Painful moments, says Hollande

 15 Jan 2014 - 8:36


French President Francois Hollande at a news conference at the Elysee Palace in Paris, yesterday. BELOW: Front pages of leading Italian newspapers. 

PARIS: French President Francois Hollande admitted yesterday he was going through a painful time in his private life but refused to say whether his relationship with his long-term girlfriend Valerie Trierweiler is over after the revelation of an affair.
Trierweiler, France’s de facto First Lady, has been in hospital since Friday with stress linked to last week’s revelation that he has been having a liason with Julie Gayet, a blonde actress 18 years his junior.
Hollande said that the issue of whether Trierweiler accompanies him on an official trip to Washington next month would be resolved before then. The couple are due to spend a night at the White House as guests of Barack and Michelle Obama.
At an eagerly anticipated press conference at his official residence, the Elysee Palace, Hollande, 59, insisted on his right to address his personal problems in private.
Asked directly if Trierweiler was still France’s First Lady, he replied: “I understand your question and I’m sure you will understand my response.
“Everyone in their personal lives can go through tough times. That is the case (for me). These are painful moments.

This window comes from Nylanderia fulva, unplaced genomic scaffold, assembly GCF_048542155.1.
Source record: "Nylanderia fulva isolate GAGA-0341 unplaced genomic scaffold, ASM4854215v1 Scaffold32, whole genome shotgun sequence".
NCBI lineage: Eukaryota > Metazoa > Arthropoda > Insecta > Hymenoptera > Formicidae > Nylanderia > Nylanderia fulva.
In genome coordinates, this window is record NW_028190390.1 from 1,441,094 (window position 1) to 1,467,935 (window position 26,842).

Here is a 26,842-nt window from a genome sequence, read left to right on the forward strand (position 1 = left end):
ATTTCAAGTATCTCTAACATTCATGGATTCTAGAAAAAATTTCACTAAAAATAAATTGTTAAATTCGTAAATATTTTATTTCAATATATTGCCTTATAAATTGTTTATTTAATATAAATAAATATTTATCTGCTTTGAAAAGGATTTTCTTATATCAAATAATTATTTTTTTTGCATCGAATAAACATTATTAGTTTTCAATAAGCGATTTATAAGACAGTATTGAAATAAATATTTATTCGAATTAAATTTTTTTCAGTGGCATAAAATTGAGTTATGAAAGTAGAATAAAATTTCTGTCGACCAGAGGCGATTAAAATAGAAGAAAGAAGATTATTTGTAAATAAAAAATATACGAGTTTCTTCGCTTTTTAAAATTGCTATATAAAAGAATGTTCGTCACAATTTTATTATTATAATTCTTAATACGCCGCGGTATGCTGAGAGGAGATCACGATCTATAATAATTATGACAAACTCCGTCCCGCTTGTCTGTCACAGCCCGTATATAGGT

“But I have one principle: these private affairs are dealt with in private. This is neither the time nor the place to do it so I will not be responding to any questions about my private life.”
Trierweiler, 48, was admitted to hospital hours after glossy magazine Closer published a series of photos showing Hollande and Gayet, 41, arriving separately for trysts at a flat close to the presidential Elysee Palace. Media reports claimed the former journalist was suffering from low blood pressure, exhaustion and a “severe case of the blues.”
She had initially been expected to be discharged after three nights but aides announced on Monday that she had been advised to extend her stay, saying “doctors believe she needs more rest.”
Friends and political allies of Hollande had urged him to move quickly to clarify the situation by stating clearly whether he is still in a relationship with the woman who has been his girlfriend since 2007. But with Trierweiler still in hospital, the notoriously undecisive leader opted to put off a public announcement of any decision the couple have made about their future together.
Friends of Trierweiler have been quoted in French media as saying she is willing to forgive her errant partner and try to patch up the relationship if he calls a halt to the fling with Gayet. The traditional reticence in France’s media and political class over what is seen as prying into the private lives of public figures had ensured that initial reactions to the revelation of the affair were subdued.
But once it became clear that his relationship with Trierweiler, who has five staff funded by the taxpayers, could be over, it became a legitimate news story for the country’s media. As well as the position of Trierweiler, the affair has raised questions about whether Hollande had taken unnecessary risks with his own security by visiting the actress at a borrowed flat close to the Elysee.